An individual accused of committing an offense has a right to have the court charge the jury on lesser offenses included in the indictment, when there is a reasonable theory from the evidence to support his position. Chavers v. State, 361 So. 2d 1106 (Ala.1978); Fulghum v. State, 291 Ala. 71, 277 So. 2d 886 (1973).

Arson in the third degree requires a showing that the perpetrators "recklessly" damaged a building by fire rather than a showing that he "intentionally" damaged the building by fire, as required by arson in the second degree. In the instant case, the victims' television set was maliciously damaged and there was evidence presented that the fire was started in clothes piled against a wall by the perpetrator. We find no reasonable theory to support a finding that the fire was "recklessly" started and thus no need to charge on arson in the third degree. The evidence indicates the perpetrator's actions were intentional.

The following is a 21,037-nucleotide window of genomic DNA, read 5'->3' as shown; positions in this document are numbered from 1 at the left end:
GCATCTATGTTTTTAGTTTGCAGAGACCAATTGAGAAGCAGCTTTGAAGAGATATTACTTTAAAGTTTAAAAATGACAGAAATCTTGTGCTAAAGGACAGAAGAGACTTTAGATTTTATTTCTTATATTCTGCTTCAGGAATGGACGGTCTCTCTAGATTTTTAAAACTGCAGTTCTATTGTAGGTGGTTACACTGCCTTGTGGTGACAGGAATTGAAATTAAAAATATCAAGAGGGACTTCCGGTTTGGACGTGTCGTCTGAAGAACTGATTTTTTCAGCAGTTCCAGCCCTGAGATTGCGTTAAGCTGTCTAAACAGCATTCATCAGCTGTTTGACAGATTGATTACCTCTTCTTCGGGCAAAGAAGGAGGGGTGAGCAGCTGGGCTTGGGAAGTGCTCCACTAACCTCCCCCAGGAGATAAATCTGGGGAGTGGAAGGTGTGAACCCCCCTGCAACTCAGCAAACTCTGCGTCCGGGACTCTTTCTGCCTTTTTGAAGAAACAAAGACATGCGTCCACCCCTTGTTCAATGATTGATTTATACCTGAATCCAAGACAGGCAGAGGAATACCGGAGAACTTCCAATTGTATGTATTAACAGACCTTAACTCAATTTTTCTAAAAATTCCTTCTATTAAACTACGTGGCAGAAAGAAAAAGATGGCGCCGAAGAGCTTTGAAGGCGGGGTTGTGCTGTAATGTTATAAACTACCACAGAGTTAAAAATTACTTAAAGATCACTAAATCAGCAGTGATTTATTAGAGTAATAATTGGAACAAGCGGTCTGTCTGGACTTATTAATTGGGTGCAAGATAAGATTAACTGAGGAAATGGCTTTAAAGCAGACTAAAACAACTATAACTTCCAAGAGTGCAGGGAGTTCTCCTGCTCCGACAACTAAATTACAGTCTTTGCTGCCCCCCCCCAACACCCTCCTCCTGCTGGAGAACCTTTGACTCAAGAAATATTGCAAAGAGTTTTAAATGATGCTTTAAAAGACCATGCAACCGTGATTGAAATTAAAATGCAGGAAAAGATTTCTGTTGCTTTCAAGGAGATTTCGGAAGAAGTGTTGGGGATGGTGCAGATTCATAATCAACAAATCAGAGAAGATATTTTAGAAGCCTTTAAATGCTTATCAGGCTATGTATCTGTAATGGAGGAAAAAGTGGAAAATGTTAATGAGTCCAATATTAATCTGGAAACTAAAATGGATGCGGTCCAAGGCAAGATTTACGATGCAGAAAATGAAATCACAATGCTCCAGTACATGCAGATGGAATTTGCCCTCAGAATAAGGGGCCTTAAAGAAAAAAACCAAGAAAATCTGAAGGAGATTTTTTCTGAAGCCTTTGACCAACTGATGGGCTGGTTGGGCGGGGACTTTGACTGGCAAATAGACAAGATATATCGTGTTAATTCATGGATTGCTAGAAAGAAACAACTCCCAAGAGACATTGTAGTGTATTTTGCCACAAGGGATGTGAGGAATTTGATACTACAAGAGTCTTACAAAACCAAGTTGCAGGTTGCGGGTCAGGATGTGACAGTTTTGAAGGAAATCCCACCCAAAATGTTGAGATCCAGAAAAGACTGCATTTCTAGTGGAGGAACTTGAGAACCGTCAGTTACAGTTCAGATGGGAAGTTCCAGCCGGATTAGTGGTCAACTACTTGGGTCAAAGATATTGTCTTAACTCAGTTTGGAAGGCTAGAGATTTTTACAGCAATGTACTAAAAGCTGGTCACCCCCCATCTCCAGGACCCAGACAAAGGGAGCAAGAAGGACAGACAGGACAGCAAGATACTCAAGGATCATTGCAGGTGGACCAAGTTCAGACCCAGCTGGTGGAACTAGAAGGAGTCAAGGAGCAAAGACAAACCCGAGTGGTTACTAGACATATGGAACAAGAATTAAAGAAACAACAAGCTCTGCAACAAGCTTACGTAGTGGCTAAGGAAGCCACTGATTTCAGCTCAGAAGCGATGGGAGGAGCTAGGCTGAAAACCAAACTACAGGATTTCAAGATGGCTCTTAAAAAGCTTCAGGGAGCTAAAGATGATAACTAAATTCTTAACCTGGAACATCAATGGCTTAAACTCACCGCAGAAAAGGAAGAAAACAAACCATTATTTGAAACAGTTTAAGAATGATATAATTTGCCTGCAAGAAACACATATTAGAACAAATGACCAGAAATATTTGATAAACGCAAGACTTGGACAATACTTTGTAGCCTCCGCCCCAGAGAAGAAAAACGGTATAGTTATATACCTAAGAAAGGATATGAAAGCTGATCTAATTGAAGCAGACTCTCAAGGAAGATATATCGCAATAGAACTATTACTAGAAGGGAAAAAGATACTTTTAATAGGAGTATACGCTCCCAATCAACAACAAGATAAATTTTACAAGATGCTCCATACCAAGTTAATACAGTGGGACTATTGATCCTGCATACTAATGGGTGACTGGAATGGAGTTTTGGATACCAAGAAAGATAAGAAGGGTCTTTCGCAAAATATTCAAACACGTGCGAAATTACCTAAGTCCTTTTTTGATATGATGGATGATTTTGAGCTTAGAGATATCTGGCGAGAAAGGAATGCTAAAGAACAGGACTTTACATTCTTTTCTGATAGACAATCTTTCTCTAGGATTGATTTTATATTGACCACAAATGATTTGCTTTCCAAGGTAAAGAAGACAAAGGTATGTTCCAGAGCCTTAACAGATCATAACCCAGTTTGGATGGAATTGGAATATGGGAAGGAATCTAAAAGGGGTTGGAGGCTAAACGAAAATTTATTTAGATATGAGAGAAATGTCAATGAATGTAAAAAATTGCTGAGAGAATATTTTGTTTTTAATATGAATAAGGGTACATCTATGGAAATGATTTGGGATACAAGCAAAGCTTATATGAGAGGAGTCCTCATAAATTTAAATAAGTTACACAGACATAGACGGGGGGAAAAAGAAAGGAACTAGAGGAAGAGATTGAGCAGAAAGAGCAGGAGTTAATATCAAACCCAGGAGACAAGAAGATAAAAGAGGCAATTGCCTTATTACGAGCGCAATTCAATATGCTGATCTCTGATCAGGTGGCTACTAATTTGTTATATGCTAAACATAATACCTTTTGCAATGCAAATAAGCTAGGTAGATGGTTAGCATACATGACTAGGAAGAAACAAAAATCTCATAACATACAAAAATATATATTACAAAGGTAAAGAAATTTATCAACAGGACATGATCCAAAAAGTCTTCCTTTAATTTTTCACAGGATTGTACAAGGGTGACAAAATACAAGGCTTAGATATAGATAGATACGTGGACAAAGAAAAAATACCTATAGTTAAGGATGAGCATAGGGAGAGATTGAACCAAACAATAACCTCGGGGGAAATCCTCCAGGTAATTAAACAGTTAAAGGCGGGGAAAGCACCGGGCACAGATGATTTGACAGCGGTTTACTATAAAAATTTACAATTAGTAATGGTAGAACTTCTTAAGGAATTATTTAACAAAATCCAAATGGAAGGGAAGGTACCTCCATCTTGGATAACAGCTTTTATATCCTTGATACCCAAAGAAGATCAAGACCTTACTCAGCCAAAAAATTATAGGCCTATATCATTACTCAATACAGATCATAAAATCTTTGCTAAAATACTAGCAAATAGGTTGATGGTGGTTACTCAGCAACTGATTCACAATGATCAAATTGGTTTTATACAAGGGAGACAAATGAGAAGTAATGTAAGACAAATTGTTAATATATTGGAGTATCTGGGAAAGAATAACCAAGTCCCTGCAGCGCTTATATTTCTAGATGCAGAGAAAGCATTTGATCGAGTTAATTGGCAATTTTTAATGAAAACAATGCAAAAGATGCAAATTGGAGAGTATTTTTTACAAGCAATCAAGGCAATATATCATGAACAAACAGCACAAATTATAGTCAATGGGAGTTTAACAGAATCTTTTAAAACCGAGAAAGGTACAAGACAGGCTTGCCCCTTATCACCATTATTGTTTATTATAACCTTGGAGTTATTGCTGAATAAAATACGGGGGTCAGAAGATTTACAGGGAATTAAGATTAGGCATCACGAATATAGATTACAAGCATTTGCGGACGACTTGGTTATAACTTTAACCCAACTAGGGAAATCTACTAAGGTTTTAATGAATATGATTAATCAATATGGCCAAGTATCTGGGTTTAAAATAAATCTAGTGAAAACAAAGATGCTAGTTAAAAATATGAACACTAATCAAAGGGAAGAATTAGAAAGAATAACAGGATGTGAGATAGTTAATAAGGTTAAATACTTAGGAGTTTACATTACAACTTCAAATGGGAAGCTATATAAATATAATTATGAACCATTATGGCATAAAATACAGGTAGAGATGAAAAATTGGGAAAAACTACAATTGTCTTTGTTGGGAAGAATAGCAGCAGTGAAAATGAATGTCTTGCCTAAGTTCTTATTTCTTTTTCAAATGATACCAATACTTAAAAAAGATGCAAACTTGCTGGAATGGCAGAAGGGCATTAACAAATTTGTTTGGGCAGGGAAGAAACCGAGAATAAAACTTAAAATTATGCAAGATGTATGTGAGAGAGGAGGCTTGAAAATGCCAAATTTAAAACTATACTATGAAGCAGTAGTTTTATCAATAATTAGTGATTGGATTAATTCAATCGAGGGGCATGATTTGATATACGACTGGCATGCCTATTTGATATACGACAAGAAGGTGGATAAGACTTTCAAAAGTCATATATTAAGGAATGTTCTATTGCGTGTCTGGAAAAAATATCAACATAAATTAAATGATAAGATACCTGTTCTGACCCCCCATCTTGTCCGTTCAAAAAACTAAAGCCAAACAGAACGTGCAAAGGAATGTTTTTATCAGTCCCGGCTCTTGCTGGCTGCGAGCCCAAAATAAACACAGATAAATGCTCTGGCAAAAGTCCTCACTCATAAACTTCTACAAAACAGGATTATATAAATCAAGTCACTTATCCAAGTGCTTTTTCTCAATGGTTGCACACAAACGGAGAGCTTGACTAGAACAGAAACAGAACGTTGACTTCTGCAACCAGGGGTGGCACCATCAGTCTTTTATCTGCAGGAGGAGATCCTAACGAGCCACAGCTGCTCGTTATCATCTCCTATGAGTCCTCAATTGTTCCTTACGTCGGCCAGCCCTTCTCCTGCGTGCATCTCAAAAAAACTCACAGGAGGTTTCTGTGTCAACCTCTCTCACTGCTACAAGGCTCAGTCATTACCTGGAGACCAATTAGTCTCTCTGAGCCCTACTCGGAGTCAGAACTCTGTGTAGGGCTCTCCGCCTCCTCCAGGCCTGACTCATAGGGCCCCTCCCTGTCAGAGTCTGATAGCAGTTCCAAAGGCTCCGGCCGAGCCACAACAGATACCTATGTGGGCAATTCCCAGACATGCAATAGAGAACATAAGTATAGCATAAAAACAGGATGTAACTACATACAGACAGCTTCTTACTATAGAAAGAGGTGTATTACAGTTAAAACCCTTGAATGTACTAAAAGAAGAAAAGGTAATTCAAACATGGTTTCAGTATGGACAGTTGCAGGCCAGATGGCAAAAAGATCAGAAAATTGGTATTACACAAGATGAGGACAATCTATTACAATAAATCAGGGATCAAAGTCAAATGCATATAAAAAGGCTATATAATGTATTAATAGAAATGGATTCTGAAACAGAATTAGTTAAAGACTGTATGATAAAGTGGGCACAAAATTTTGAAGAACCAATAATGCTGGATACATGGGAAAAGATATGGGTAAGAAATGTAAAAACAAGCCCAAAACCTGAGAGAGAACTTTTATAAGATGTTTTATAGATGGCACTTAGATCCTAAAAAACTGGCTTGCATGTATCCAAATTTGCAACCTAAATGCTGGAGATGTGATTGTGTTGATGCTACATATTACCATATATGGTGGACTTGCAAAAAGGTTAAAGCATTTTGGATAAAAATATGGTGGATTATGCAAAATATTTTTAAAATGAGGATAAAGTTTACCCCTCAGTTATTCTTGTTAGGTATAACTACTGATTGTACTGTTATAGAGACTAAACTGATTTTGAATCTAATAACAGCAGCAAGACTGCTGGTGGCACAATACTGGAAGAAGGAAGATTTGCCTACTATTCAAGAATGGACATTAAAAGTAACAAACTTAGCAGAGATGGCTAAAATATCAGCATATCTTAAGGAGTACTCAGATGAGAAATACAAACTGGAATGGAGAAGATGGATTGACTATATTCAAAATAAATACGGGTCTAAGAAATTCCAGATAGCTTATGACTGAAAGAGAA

When it is clear to the judicial mind that there is no evidence tending to bring the offense within the definition of the lesser offense or when the requested charge would have a tendency to mislead or confuse the jury, a court can properly refuse to charge on lesser included offenses. Chavers, supra; Lami v. State, 43 Ala.App. 108, 180 So. 2d 279, cert. denied, 278 Ala. 710, 180 So. 2d 282 (1965). Under both of these rules we hold that the trial court was well justified in refusing the requested charge on the lesser offense. The appellant was guilty of the offense charged or nothing at all.

Therefore, the judgment of the circuit court is due to be affirmed.


All the Judges concur.